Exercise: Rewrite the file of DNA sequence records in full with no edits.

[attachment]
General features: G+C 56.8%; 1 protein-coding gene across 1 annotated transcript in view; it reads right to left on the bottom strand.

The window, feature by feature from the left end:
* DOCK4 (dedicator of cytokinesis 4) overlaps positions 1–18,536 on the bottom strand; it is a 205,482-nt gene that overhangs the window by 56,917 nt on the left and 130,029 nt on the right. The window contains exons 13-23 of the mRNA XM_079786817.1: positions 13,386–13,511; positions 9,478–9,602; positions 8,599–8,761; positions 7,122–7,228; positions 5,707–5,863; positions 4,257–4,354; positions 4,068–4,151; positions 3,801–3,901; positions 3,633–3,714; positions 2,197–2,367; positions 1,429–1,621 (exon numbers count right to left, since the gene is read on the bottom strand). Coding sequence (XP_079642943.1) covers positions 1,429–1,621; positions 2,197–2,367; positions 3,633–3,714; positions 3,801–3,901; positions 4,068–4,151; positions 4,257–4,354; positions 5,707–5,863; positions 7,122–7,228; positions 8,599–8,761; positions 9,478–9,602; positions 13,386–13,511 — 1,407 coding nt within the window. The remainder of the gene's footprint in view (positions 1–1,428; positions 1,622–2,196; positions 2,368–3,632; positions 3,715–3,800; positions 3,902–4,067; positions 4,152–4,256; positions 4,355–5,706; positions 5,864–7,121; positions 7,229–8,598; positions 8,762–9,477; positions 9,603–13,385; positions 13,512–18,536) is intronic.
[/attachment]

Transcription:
General features: G+C 56.8%; 1 protein-coding gene across 1 annotated transcript in view; it reads right to left on the bottom strand.

The window, feature by feature from the left end:
* DOCK4 (dedicator of cytokinesis 4) overlaps positions 1–18,536 on the bottom strand; it is a 205,482-nt gene that overhangs the window by 56,917 nt on the left and 130,029 nt on the right. The window contains exons 13-23 of the mRNA XM_079786817.1: positions 13,386–13,511; positions 9,478–9,602; positions 8,599–8,761; positions 7,122–7,228; positions 5,707–5,863; positions 4,257–4,354; positions 4,068–4,151; positions 3,801–3,901; positions 3,633–3,714; positions 2,197–2,367; positions 1,429–1,621 (exon numbers count right to left, since the gene is read on the bottom strand). Coding sequence (XP_079642943.1) covers positions 1,429–1,621; positions 2,197–2,367; positions 3,633–3,714; positions 3,801–3,901; positions 4,068–4,151; positions 4,257–4,354; positions 5,707–5,863; positions 7,122–7,228; positions 8,599–8,761; positions 9,478–9,602; positions 13,386–13,511 — 1,407 coding nt within the window. The remainder of the gene's footprint in view (positions 1–1,428; positions 1,622–2,196; positions 2,368–3,632; positions 3,715–3,800; positions 3,902–4,067; positions 4,152–4,256; positions 4,355–5,706; positions 5,864–7,121; positions 7,229–8,598; positions 8,762–9,477; positions 9,603–13,385; positions 13,512–18,536) is intronic.